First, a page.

In a previous post on More PC wackiness, I took some local Irish Philadelphians to task for figuratively swinging their shillelaghs at Spencer’s Gifts during a protest at the Franklin Mills Mall over “desecration of the Shamrock”.
Spencer’s crime? The sale of “Kiss me, I’m Irish” merchandise.
Although I sympathized with their observation that Irish tales of drinking and fighting were a bit overplayed at this time of the year, I also felt they were dangerously close to joining all those ultra-sensitive cultural groups who lose their insert relevant cultural icon here every time someone looks at them crooked.
As an Irish-American several generations removed from life on The Auld Sod, I offered my view that one of the aspects of Irish culture I always found appealing was the Irish’s ability to maintain a friendly demeanor while holding dear their culture and their heritage. In my humble Americanized opinion the Irish, who are no strangers to natural and man-made tragedies, had refined the ability to survive to an art … an art in the form of a folksy wisdom and an uncanny ability to laugh at themselves.
May the roof above us never fall in,
And may we friends beneath it never fall out!
Paddy was visiting a large American city. He was patiently waiting and watching the traffic cop at a busy street crossing. The cop stopped the flow of traffic and shouted, “Okay, pedestrians!” They would all cross, then he’d allow the traffic to resume once again. He’d done this several times, and Paddy still stood on the sidewalk. After the cop had shouted, ‘Pedestrians!’ for the tenth time, Paddy went over to him and said, “Is it not about time ye let the Catholics across?”
Continual cheerfulness is a sign of wisdom.
An Irish priest is driving down to New York and gets stopped for speeding in Connecticut. The state trooper smells alcohol on the priest’s breath and then sees an empty wine bottle on the floor of the car.
He says, “Sir, have you been drinking?”
“Just water, officer”,’ says the priest.
The trooper asks, “Then why do I smell wine?”
The priest looks at the bottle and says, “Good Lord! He’s done it again!”
Here’s to you and yours, and to mine and ours.
And if mine and ours ever come across you and yours,
I hope you and yours will do as much for mine and ours
As mine and ours have done for you and yours!
Mike was driving down the street in a sweat because he had an important meeting and couldn’t find a parking place. Looking up to heaven he said, “Lord take pity on me. If you find me a parking place I will go to Mass every Sunday for the rest of me life and give up me Irish Whiskey!” Miraculously, a parking place appeared. Mike looked up again and said, “Never mind, I found one.”
You’ll never plough a field by turning it over in your mind.
Walking into the bar, Seamus said to Charlie the bartender, ‘”Pour me a stiff one – just had another fight with the little woman.” “Oh yeah?” said Charlie, “And how did this one end?” “When it was over,” Seamus replied, “She came to me on her hands and knees.” “Really,” said the bartender, “Now that’s a switch! What did she say?” “Come out from under the bed, you little chicken!”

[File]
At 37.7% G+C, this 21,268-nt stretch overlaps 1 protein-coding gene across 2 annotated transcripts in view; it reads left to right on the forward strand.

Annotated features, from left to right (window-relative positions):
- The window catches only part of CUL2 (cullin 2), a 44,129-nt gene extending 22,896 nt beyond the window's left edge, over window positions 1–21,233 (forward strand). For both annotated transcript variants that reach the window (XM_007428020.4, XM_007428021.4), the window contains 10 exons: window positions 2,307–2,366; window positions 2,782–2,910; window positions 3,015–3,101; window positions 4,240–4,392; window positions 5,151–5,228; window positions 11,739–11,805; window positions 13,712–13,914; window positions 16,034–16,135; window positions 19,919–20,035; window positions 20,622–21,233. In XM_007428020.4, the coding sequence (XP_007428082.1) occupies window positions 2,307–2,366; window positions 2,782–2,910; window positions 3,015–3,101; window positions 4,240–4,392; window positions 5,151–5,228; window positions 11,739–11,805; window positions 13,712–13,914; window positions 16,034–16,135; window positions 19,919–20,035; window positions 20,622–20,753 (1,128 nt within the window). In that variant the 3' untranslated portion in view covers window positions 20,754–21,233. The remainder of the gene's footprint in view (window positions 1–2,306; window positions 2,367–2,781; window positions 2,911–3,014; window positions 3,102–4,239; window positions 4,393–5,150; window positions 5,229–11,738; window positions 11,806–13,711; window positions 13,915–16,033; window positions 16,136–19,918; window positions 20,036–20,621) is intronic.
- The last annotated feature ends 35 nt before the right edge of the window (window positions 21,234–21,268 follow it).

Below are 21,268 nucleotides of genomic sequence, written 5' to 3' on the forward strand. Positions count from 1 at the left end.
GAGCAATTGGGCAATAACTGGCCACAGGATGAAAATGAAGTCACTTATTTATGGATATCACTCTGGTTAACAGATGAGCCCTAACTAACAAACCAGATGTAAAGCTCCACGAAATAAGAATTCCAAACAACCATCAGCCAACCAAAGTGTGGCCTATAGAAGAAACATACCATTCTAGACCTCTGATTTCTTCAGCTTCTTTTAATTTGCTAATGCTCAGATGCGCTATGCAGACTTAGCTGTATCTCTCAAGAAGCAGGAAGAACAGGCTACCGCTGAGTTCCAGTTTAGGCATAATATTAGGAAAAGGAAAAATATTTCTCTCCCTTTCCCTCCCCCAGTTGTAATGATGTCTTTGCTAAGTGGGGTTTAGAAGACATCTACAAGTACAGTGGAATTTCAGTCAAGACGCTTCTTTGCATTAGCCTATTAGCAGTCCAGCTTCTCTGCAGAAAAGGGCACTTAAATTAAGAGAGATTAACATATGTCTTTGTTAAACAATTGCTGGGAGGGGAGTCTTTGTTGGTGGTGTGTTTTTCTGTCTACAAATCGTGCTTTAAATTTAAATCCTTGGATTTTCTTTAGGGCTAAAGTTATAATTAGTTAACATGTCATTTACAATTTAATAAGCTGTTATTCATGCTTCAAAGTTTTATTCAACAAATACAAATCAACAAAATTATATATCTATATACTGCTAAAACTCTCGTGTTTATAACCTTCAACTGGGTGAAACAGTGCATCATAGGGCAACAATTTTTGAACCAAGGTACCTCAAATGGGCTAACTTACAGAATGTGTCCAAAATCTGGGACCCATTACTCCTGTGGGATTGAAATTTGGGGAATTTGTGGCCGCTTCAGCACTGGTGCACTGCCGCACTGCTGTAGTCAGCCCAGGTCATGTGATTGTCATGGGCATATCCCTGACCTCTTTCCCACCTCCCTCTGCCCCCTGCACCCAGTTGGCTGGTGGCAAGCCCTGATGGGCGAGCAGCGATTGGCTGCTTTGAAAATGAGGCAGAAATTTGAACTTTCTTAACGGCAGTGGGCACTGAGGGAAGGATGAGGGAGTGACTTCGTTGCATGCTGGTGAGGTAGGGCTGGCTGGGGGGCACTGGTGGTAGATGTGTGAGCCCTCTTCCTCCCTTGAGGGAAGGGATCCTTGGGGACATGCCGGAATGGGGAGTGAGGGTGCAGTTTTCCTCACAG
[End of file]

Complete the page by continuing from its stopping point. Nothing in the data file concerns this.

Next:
Here’s to me, and here’s to you.
And here’s to love and laughter.
I’ll be true as long as you.
And not one moment after.
Sean staggered home very late after another evening with his drinking buddy, Paddy. He took off his shoes to avoid waking his wife, Kathleen. He tiptoed as quietly as he could toward the stairs leading to their upstairs bedroom, but misjudged the bottom step. As he caught himself by grabbing the banister, his body swung around and he landed heavily on his rump. A whiskey bottle in each back pocket broke and made the landing especially painful. Managing not to yell, Sean sprung up; pulled down his pants; and looked in the hall mirror to see that his butt cheeks were cut and bleeding. He managed to quietly find a full box of Band-Aids and began placing them as best he could on each place he saw blood. He then hid the now almost empty Band-Aid box, and shuffled and stumbled his way to bed. In the morning, Sean woke up with searing pain in both his head and his butt and Kathleen staring at him from across the room. “You were drunk again last night weren’t you?”, she accused. Sean replied, “Why would you say such a mean thing?” “Well”, Kathleen said, ‘It could be the wide open front door. It could be the broken glass at the bottom of the stairs. It could be the drops of blood trailing through the house. It could be your bloodshot eyes. But mostly … it’s all those Band-Aids stuck on the hall mirror!”
May your thoughts be as glad as the shamrocks.
May your heart be as light as a song.
May each day bring you bright, happy hours
That stay with you all the year long.
May this St. Patrick’s Day find you and yours in the best of spirits and at the peak of good health!
(Thanks to Gary K for the jokes! – Cranky … except when I win in poker.)